13. The primary nephrotic syndrome in children (1981) Identification of patients with minimal change nephrotic syndrome from initial response to prednisone. A report of the International Study of Kidney Disease in Children. Journal of Pediatrics; 98, 561–4. DOI:

  14. . Last accesed 15/10/2021.

  15. Sarzani R, Dessì-Fulgheri P, Salvi F, Serenelli M, Spagnolo D, Cola G, Pupita M, Giantomassi L, Rappelli A (1999) A novel promoter variant of the natriuretic peptide clearance receptor gene is associated with lower atrial natriuretic peptide and higher blood pressure in obese hypertensives. J Hypertens 17:1301–1305.

    Article  Google Scholar 

  16. Gruchala M, Ciećwierz D, Wasag B, Targoński R, Dubaniewicz W, Nowak A et al (2003) Association of the ScaI atrial natriuretic peptide gene polymorphism with nonfatal myocardial infarction and extent of coronary artery disease. Am Heart J 145:125–131.

    Article  Google Scholar 

  17. Bae EH, Lee J, Ma SK, Kim SW (2009) Changes of atrial natriuretic Peptide system in rats with puromycin aminonucleoside-induced nephrotic syndrome. Korean J Physiol Pharmacol 13:1–7.

    Article  Google Scholar 

  18. Plum J, Mirzaian Y, Grabensee B (1996) Atrial natriuretic peptide, sodium retention, and proteinuria in nephrotic syndrome. Nephrol Dial Transpl 11:1034–1042 PMID: 8671965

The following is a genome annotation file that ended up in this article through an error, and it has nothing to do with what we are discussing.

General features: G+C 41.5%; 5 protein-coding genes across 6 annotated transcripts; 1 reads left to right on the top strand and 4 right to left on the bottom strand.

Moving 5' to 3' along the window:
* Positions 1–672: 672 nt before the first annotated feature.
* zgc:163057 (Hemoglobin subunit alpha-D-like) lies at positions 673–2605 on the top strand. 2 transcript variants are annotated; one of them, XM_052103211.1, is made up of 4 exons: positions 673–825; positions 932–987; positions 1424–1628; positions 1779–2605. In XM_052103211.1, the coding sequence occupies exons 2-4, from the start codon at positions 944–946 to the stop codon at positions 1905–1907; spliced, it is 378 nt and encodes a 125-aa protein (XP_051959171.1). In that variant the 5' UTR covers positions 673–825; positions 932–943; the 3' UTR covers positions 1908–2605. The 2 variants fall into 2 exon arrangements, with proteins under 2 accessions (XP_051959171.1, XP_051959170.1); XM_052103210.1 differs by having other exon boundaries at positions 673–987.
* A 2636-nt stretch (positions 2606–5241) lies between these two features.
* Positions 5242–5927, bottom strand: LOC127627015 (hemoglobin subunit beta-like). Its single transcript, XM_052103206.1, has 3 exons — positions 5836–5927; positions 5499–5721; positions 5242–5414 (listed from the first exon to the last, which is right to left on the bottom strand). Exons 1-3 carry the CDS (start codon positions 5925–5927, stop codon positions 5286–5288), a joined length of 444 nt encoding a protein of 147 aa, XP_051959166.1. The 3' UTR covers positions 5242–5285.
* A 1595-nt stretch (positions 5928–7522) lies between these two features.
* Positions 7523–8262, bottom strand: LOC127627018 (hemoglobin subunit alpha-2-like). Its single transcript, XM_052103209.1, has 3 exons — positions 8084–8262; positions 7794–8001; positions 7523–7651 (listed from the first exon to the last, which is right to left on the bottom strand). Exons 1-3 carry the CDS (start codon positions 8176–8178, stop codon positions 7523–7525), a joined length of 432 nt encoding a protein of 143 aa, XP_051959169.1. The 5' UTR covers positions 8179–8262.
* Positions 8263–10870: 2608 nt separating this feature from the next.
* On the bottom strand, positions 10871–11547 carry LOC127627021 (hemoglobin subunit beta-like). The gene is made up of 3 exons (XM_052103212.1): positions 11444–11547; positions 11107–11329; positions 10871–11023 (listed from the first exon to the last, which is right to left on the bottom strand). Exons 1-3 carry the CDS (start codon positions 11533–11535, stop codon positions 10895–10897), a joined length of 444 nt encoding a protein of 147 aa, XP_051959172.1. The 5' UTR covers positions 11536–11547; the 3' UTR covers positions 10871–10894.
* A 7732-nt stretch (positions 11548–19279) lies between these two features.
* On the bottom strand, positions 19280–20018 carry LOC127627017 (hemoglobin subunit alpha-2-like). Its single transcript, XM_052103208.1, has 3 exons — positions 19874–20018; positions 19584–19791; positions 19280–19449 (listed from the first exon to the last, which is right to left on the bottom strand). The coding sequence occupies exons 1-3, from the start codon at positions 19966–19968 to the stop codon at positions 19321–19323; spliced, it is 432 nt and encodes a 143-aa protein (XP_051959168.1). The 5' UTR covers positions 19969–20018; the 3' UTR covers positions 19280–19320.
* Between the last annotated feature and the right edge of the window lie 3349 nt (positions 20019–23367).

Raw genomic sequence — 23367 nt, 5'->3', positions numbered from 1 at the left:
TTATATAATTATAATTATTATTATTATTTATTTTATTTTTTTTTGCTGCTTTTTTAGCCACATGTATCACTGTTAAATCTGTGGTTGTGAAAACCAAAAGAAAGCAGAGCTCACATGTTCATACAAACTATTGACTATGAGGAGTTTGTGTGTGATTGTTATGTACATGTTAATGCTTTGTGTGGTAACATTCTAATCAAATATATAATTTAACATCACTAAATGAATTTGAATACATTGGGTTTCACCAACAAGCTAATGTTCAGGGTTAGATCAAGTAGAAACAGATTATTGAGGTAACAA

Article  Google Scholar 

  19. Abassi Z, Weissman I, Karram T, Goltsman I, Hoffman A, Better OS, Winaver J (2013) Restoration of Renal Responsiveness to Atrial Natriuretic Peptide in Experimental Nephrotic Syndrome by Albumin Infusion. Am J Nephrol 38:292–299.

    Article  Google Scholar 

  20. Cataliotti A, Malatino LS, Jougasaki M, Zoccali C, Castellino P, Giacone G et al (2001) Circulating natriuretic peptide concentrations in patients with end-stage renal disease: role of brain natriuretic peptide as a biomarker for ventricular remodeling. Mayo Clin Proc. 76:1111–1119.

    Article  Google Scholar 

  21. Ray EC, Rondon-Berrios H, Boyd CR, Kleyman TR (2015) Sodium retention and volume expansion in nephrotic syndrome: implications for hypertension. Adv chronic kidney Dis 22:179–184.

    Article  Google Scholar 

  22. Jovanovitsh O, Popovitsh-Rolovitsh M, Radoshevitsh P, Stankovitsh R, Dujitsh A, Gajitsh M et al (1995) Atrijumski natriuretski peptid kod dece s nefrotskim sindromom [Atrial natriuretic peptide in children with nephrotic syndrome]. Srp Arh Celok Lek 123(291-294):Serbian PMID: 16296241

    Google Scholar 

  23. Bryan PM, Xu X, Dickey DM, Chen Y, Potter LR (2007) Renal hyporesponsiveness to atrial natriuretic peptide in congestive heart failure results from reduced atrial natriuretic peptide receptor concentrations. Am J Physiol Renal Physiol 292:F1636–F1644.

    Article  Google Scholar 

  24. Levy M (1997) Atrial natriuretic peptide: renal effects in cirrhosis of the liver. Semin Nephrol 17:520–529 PMID: 9353863

    Google Scholar 

  25. Sahay M (2011) Urinary indices in nephrotic syndrome. Indian J Nephro 21:152–153.

    Article  Google Scholar 

  26. Gurgoze MK, Gunduz Z, Poyrazoglu MH, Dursun I, Uzum K, Dusunsel R (2011) Role of sodium during formation of edema in children with nephrotic syndrome. Pediatrics International 53:50–56.